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Section 7.1 Exploring Patterns in Square Roots

Just as in high school algebra one moved from linear functions to quadratics (and found there was a lot to say about them!), this is the next natural step in number theory. We will focus on congruences. We haven’t abandoned integers! But it turns out that questions about quadratic polynomials with integers are much, much harder, and are better pursued after studying the relatively simple (and computable) cases of quadratic congruences. Much later, we will return to a full investigation of this.
You may recall that we looked at one particular quadratic congruence in Question 4.6.7 and Exercise 4.7.19, and saw that the solution depended at least partly on the modulus in Exercises 6.6.25 and 6.6.26. So we will examine these slightly simpler-sounding questions keeping in mind the structure of the modulus, not so much the actual answers.

Question 7.1.1.

Consider the following questions, even if the term ‘square root’ seems a bit odd right now.
  • For what prime \(p\) does \(-1\) have a square root?
  • For what integers \(n\) does \(1\) have more square roots than just \(\pm 1\text{?}\)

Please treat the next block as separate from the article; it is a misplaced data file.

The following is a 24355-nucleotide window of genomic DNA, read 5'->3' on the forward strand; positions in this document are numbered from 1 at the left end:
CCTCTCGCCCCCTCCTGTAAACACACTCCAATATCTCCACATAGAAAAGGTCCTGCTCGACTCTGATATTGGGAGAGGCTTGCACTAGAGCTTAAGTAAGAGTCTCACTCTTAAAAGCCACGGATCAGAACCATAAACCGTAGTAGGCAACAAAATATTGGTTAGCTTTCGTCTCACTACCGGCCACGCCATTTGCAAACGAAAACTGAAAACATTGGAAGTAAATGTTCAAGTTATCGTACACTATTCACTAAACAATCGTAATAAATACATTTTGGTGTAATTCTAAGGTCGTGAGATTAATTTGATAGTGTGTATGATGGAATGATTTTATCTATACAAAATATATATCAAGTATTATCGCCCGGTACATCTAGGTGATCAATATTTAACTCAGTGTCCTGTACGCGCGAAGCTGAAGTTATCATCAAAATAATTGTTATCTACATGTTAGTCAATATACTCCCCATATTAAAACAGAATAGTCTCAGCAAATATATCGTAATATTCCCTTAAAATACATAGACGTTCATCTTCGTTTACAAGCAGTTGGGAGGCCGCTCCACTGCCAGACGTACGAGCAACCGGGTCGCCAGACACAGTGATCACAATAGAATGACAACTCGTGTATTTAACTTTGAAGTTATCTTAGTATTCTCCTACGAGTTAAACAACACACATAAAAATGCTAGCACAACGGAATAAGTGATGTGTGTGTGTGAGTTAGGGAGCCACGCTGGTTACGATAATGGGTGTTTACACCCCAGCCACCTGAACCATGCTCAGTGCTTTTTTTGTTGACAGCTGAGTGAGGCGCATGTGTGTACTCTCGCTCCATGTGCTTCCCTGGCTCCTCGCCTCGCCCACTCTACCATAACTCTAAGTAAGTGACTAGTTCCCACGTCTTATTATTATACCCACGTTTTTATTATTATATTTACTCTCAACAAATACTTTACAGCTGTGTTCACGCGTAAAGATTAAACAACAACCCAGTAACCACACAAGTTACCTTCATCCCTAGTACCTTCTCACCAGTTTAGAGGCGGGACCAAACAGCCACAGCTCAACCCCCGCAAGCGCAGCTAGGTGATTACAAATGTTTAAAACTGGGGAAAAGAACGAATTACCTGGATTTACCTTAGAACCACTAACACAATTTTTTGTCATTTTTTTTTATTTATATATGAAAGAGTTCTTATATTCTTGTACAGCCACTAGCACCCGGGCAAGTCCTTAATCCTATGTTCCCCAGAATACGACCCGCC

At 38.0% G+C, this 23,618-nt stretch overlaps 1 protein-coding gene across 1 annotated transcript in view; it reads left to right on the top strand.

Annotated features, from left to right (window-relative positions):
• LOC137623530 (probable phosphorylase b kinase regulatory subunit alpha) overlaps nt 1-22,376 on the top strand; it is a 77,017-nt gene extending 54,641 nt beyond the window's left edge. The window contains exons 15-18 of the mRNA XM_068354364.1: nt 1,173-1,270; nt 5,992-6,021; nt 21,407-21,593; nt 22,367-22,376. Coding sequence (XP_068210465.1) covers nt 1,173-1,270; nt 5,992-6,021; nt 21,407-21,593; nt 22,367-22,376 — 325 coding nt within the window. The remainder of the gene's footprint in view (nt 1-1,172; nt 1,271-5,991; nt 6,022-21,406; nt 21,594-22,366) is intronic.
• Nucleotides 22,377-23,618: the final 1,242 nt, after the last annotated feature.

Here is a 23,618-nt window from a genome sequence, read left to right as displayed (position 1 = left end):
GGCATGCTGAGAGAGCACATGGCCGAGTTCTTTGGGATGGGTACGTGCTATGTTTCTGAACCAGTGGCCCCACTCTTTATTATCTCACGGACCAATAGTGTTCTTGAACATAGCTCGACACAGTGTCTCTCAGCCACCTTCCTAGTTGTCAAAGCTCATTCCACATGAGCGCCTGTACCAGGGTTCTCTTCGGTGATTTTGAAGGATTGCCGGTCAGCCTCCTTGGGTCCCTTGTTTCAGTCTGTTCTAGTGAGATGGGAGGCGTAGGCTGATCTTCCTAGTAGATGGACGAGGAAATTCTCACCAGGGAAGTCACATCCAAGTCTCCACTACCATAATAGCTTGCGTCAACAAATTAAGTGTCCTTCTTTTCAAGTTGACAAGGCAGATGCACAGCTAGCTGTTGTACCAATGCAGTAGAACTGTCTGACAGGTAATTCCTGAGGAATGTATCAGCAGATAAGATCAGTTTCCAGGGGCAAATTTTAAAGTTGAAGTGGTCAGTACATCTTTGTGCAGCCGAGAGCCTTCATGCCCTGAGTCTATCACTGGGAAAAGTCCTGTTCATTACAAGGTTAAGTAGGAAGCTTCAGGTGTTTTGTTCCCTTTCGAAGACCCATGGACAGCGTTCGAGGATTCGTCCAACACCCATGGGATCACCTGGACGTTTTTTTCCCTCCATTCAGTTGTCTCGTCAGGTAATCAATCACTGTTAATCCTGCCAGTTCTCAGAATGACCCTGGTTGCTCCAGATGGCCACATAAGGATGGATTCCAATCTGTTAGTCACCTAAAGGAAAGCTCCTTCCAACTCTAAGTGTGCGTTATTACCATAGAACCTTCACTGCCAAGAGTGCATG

As we will precisely define in Definition 13.3.1, these questions are equivalent to the following quadratic congruence questions.
  • Is there a solution to
    \begin{equation*} x^2\equiv -1\text{ (mod }p)\text{ or }x^2+1\equiv 0\text{ (mod }p)\; ? \end{equation*}
  • Are there more than the two obvious solutions to
    \begin{equation*} x^2\equiv 1\text{ (mod }n)\text{ (or equivalently }x^2-1\equiv 0\text{ (mod }n)\text{)?} \end{equation*}
Let’s look at each of these in turn. If you are online, you may use the following interacts, but they are merely an aid. It is quite possible to use pencil and paper to explore these as well.
  • An interact for which primes \(-1\) has a square root:
  • An interact for when \(1\) has more square roots than just \(\pm 1\) – a rather tricky question:
What do you get? See Exercise 7.7.1. To keep track of results, writing ideas in the margin of a physical book or in a small text document on a computer are both awesome.